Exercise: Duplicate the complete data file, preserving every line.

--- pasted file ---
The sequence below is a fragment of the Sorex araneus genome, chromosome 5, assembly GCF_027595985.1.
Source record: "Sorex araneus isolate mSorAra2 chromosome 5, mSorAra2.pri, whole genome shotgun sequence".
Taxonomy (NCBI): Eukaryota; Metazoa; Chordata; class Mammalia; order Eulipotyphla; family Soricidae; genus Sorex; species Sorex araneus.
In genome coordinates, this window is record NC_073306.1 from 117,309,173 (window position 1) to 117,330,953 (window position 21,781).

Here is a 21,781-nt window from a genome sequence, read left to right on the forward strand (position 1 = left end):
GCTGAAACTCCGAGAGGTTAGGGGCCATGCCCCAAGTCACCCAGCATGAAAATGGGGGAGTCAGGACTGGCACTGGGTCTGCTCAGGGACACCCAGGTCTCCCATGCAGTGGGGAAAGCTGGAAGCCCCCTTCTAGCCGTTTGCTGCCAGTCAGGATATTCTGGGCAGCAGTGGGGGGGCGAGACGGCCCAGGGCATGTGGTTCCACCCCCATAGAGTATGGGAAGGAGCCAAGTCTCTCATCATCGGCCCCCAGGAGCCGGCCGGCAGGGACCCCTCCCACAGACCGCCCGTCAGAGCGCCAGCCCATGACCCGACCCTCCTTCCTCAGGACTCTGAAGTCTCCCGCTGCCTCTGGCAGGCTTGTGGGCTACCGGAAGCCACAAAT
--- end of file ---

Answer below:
The sequence below is a fragment of the Sorex araneus genome, chromosome 5, assembly GCF_027595985.1.
Source record: "Sorex araneus isolate mSorAra2 chromosome 5, mSorAra2.pri, whole genome shotgun sequence".
Taxonomy (NCBI): Eukaryota; Metazoa; Chordata; class Mammalia; order Eulipotyphla; family Soricidae; genus Sorex; species Sorex araneus.
In genome coordinates, this window is record NC_073306.1 from 117,309,173 (window position 1) to 117,330,953 (window position 21,781).

Here is a 21,781-nt window from a genome sequence, read left to right on the forward strand (position 1 = left end):
GCTGAAACTCCGAGAGGTTAGGGGCCATGCCCCAAGTCACCCAGCATGAAAATGGGGGAGTCAGGACTGGCACTGGGTCTGCTCAGGGACACCCAGGTCTCCCATGCAGTGGGGAAAGCTGGAAGCCCCCTTCTAGCCGTTTGCTGCCAGTCAGGATATTCTGGGCAGCAGTGGGGGGGCGAGACGGCCCAGGGCATGTGGTTCCACCCCCATAGAGTATGGGAAGGAGCCAAGTCTCTCATCATCGGCCCCCAGGAGCCGGCCGGCAGGGACCCCTCCCACAGACCGCCCGTCAGAGCGCCAGCCCATGACCCGACCCTCCTTCCTCAGGACTCTGAAGTCTCCCGCTGCCTCTGGCAGGCTTGTGGGCTACCGGAAGCCACAAAT